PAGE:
Which is more challenging?

The 10km by far. I remember in London, after I was done, the first thing I wanted to do was celebrate and just have fun, but then I threw up waiting for the medal ceremony, that’s how tough it was.

 

Can you explain the difference in training for these two events?

I didn’t change anything in my training. The only thing that required more knowledge and preparation was the feeds – it’s a 2-hour marathon so you have to feed. There is a feeding pontoon in the circuit so we put a lot of thought into my feeds and experimented a little. I also try to compete 2 to 3 times a year, do a couple of races and try to see where the competition is at. I know a lot of swimmers train out in open water and enjoy doing sessions in the ocean, but I do 100% of my training in the pool .

 

How do you adjust your diet for open water swims?

My diet is not specific for open water. I try to stick to a target weight of 87kgs, I feel best under 90kgs, but in the pool I like to perform at 87kgs. Over the past couple of years I have started eating five meals a day rather than three and avoiding the mistake of having a huge meal after training or late at 8pm or 9pm, I’m trying to break old habits. It pays a lot of dividends, especially at this age, I came to terms with the fact that I need to fine tune my training if I want to push the age barrier and nutrition really comes into play.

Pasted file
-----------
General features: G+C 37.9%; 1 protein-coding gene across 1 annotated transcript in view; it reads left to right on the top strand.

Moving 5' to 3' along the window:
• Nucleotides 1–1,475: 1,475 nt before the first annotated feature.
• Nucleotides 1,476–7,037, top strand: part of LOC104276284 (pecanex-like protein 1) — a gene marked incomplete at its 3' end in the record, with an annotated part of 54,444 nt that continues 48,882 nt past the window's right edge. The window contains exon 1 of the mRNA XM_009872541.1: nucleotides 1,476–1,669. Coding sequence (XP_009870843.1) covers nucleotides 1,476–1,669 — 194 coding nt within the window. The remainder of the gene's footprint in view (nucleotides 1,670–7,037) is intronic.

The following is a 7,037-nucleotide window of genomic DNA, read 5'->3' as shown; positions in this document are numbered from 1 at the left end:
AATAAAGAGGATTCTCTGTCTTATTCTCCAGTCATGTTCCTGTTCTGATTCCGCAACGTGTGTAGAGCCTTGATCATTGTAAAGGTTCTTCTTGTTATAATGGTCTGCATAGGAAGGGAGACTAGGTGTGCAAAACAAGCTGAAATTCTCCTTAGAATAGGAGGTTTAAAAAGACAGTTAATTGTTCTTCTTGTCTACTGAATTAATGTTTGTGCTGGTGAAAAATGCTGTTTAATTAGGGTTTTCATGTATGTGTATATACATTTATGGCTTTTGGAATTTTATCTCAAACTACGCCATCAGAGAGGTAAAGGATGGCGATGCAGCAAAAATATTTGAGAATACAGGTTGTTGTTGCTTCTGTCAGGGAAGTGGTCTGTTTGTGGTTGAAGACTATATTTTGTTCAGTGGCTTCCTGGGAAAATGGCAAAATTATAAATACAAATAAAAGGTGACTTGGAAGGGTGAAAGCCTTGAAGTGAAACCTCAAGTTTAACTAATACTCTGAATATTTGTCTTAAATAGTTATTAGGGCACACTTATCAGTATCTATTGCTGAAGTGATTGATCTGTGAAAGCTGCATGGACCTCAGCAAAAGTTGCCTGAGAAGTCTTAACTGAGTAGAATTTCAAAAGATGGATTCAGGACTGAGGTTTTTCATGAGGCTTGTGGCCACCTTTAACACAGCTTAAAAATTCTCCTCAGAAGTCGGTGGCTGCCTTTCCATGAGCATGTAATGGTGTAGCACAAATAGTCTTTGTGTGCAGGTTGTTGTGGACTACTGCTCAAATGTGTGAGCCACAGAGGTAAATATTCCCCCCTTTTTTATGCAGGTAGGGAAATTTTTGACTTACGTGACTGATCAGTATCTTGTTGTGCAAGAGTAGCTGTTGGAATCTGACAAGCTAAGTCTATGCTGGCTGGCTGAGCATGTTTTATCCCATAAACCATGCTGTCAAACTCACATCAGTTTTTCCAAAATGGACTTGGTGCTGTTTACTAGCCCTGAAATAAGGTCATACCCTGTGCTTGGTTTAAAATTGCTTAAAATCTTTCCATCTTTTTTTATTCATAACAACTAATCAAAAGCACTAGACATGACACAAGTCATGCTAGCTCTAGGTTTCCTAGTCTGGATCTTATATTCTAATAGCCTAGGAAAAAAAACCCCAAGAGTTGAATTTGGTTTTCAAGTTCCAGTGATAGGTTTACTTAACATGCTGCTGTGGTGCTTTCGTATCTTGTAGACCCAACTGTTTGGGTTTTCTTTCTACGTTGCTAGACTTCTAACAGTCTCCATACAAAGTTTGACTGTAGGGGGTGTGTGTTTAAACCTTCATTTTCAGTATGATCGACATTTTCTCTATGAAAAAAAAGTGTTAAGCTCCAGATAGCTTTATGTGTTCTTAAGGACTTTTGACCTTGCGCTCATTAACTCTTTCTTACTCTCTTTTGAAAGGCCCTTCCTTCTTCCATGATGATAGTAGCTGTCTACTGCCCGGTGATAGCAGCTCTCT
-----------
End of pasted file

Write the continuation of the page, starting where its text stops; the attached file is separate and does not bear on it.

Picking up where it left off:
Can you describe an average week as an endurance athlete?

In training, I cover an average of 80km a week. If we crank it up, that probably goes up to around 100km. That’s just in the water, dry land and weight training takes up around 3 to 5 hours per week

 

How important are planning and tactics in distance swimming and how do you mentally prepare for a race – do you have any pre-race rituals?

As far as tactics go, in open water swimming, I like to negative split it, meaning the second half is faster than the first half. The basic strategy for open water is to save enough energy for that last push (the last kilometre). In the pool, when I'm racing 1500m, it depends - in Beijing I kept it smooth and long and made a push at the 1100m mark, whereas in Doha at the 2014 World Championships I was in lane 1 and just went for it. It depends on the race and where you are in the pool. In terms of rituals I listen to something up-beat and positive before the race.

 

What is your recovery process after a race?

Usually, I warm down after each race for at least half an hour and get massage a couple of hours after that.

 

Do long distance swimmers encounter different injuries to those competing at shorter distances? Are overuse injuries more common for distance swimmers?